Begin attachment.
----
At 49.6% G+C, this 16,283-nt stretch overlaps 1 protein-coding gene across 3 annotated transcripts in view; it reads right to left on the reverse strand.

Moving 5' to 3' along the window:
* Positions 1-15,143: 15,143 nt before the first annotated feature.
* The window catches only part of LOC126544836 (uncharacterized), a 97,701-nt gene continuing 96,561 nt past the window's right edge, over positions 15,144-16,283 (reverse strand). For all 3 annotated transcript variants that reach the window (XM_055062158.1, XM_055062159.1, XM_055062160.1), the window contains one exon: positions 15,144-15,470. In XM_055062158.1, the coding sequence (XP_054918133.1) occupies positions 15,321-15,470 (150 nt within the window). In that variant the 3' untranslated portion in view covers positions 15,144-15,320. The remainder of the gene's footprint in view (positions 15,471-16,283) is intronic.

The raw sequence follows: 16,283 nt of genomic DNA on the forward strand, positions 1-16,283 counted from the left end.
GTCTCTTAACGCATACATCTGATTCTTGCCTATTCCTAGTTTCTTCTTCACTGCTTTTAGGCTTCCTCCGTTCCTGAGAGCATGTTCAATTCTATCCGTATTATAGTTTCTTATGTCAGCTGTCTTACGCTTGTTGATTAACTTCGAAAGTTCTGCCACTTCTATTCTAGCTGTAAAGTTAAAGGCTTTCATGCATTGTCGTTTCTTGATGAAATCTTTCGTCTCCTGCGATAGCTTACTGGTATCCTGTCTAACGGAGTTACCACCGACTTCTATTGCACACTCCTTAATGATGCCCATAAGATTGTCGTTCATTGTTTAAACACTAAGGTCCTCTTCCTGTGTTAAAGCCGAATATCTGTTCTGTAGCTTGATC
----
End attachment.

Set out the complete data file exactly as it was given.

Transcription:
At 49.6% G+C, this 16,283-nt stretch overlaps 1 protein-coding gene across 3 annotated transcripts in view; it reads right to left on the reverse strand.

Moving 5' to 3' along the window:
* Positions 1-15,143: 15,143 nt before the first annotated feature.
* The window catches only part of LOC126544836 (uncharacterized), a 97,701-nt gene continuing 96,561 nt past the window's right edge, over positions 15,144-16,283 (reverse strand). For all 3 annotated transcript variants that reach the window (XM_055062158.1, XM_055062159.1, XM_055062160.1), the window contains one exon: positions 15,144-15,470. In XM_055062158.1, the coding sequence (XP_054918133.1) occupies positions 15,321-15,470 (150 nt within the window). In that variant the 3' untranslated portion in view covers positions 15,144-15,320. The remainder of the gene's footprint in view (positions 15,471-16,283) is intronic.

The raw sequence follows: 16,283 nt of genomic DNA on the forward strand, positions 1-16,283 counted from the left end.
GTCTCTTAACGCATACATCTGATTCTTGCCTATTCCTAGTTTCTTCTTCACTGCTTTTAGGCTTCCTCCGTTCCTGAGAGCATGTTCAATTCTATCCGTATTATAGTTTCTTATGTCAGCTGTCTTACGCTTGTTGATTAACTTCGAAAGTTCTGCCACTTCTATTCTAGCTGTAAAGTTAAAGGCTTTCATGCATTGTCGTTTCTTGATGAAATCTTTCGTCTCCTGCGATAGCTTACTGGTATCCTGTCTAACGGAGTTACCACCGACTTCTATTGCACACTCCTTAATGATGCCCATAAGATTGTCGTTCATTGTTTAAACACTAAGGTCCTCTTCCTGTGTTAAAGCCGAATATCTGTTCTGTAGCTTGATC